Sunday, August 21, 2016

Conciliatory Church: Sermon on Matthew 5:21-26

Once again, here we are, gathered at the foot of the mountain where Jesus is preaching the Greatest Sermon Ever Preached, the Sermon That Built the Church.  In this sermon, Jesus is outlining his plan for a new society, a new Israel, a new fellowship of believers. He'll gather them from the misfits and bless them, because it's this motley crew who are really kingdom-ready – not the Zealots and not the Pharisees. 

But this blessed group have a mission to be salt and light in the world, to help it get ready for the kingdom, too. And to do that, they need to be righteous in a way only the Spirit can bring. Jesus' instructions aren't canceling the Law; but he's opening up the Law and showing us where it aims and how to get there in the Spirit's power (Matthew 5:1-20). So for the next few weeks, Jesus will be giving us examples of how he wants us to read the Law and live toward its goals.

And the first commandment Jesus tackles is one of the ones we think of first: “Thou shalt not murder.” Jesus reminds the crowd, “You have heard that it was said of old, 'You shall not murder, and whoever murders will be liable to judgment'” (Matthew 5:21). That's the old standard. I mean, the Law says pretty clearly, “You shall not murder” (Exodus 20:13). It says, “Whoever takes a human life shall surely be put to death” (Leviticus 24:17). 

And it goes on to explain murder in more detail – there are some great passages in Numbers and in Deuteronomy. And what the Law says is that murder is killing that's predatory and violent: striking with an iron or stone or wooden tool, or a fist, or a shove, or any kind of blow that deliberately results in death (Numbers 35:16-21) – and once found guilty “on the evidence of witnesses,” plural (Numbers 35:30), such a person was deemed a murderer and turned over to the 'avenger of blood,' who “shall himself put the murderer to death” (Numbers 35:19).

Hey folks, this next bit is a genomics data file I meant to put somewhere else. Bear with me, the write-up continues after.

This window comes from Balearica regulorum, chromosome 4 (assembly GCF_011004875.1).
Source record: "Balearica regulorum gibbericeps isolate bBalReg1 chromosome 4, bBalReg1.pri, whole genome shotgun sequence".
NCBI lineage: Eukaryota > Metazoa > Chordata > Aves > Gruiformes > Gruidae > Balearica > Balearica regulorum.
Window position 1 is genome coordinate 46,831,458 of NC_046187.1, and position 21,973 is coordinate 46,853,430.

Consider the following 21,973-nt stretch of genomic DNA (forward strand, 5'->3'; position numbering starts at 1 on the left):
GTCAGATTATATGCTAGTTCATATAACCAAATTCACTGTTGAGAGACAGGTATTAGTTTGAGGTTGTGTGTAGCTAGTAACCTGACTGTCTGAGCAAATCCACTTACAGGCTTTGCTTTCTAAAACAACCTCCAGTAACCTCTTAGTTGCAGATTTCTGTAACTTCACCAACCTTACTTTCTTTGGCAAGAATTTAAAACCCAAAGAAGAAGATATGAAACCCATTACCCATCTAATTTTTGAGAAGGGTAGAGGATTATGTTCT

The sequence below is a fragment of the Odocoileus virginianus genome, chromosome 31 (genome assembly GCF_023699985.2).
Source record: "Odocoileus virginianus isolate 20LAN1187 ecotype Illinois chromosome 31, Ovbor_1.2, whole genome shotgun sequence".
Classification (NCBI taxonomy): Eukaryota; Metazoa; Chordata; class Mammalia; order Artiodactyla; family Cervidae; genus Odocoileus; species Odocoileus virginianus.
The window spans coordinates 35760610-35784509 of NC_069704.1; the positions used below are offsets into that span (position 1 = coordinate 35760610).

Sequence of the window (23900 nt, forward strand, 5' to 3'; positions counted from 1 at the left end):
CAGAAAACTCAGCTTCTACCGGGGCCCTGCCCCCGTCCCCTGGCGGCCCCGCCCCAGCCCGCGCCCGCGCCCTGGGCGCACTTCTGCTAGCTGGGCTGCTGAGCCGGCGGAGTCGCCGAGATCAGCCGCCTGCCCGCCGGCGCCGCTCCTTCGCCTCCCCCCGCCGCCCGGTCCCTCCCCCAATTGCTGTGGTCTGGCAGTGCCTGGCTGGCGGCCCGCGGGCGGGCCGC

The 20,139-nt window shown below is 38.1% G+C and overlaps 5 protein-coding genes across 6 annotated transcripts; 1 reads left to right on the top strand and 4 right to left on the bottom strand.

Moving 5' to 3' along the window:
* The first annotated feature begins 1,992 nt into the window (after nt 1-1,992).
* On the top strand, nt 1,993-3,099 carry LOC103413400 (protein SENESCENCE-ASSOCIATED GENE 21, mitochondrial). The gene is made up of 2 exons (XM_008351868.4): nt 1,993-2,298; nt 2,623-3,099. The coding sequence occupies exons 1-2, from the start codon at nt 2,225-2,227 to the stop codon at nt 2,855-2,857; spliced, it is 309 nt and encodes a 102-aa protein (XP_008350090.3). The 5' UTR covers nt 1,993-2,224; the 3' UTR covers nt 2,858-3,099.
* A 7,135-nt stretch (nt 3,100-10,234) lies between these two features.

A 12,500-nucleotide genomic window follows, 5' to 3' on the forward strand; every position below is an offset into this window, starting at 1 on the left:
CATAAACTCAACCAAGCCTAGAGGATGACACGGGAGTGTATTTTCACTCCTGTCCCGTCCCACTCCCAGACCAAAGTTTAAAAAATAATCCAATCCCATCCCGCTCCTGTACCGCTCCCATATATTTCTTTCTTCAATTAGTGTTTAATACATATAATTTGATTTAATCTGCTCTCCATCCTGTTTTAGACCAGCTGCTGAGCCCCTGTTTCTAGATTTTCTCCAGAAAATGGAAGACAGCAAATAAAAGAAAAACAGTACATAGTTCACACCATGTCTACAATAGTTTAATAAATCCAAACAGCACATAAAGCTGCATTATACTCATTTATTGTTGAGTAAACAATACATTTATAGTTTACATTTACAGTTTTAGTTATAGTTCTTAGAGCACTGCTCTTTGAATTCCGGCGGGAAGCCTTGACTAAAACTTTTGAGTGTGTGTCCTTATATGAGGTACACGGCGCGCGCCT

The murderer can't buy his way out of it; he's guilty of death, liable to judgment (Numbers 35:31). A murder happens when “anyone hates his neighbor and lies in wait for him and attacks him and strikes him fatally so that he dies” (Deuteronomy 19:11). That's what the Law says. 

But before all of that, the Law explains why murder is such a problem. It's not just because it causes chaos in society, though it does. It's not just because it pollutes the land, though it does. It's because “God made man in his own image” that the blood of man is so sacred, and because God holds us sacred as his image-bearers, he takes very seriously any crime against us or our neighbors: “From his fellow man I will require a reckoning for the life of man” (Genesis 9:5-6).

We tend to approve of the verse “Thou shalt not murder.” I mean, who could object to that? Without that, every society would fall apart. And most of us don't commit murder, right? So it's great for justifying ourselves. How many of our neighbors think of themselves as basically good people because they've never murdered anybody? It sounds silly, when you put it like that; but that's what happens when you divide the world into 'good people' and 'bad people' based on a surface reading of the letter of the law.

But these words were never meant to be just a rule. Jesus is not content with the letter of the Law. He aims for the spirit of the Law. So Jesus cracks these words open and lets us peer through the Law, behind the Law, into God's heart. Because God didn't give the Law merely so we'd be a bunch of boys and girls who just obey the rules and pat ourselves on the back. God gave the Law, and now gives the Spirit, to make a people, a whole community, whose heart looks like God's heart.

So when Jesus reads the verse, “Thou shalt not murder,” he make us ask the question, “Where does murder come from? What kind of heart makes murder?” “For out of the heart come evil thoughts, murder,” and so forth, he says, and that's what really makes a person unclean: what comes out of their heart (Matthew 15:18-19).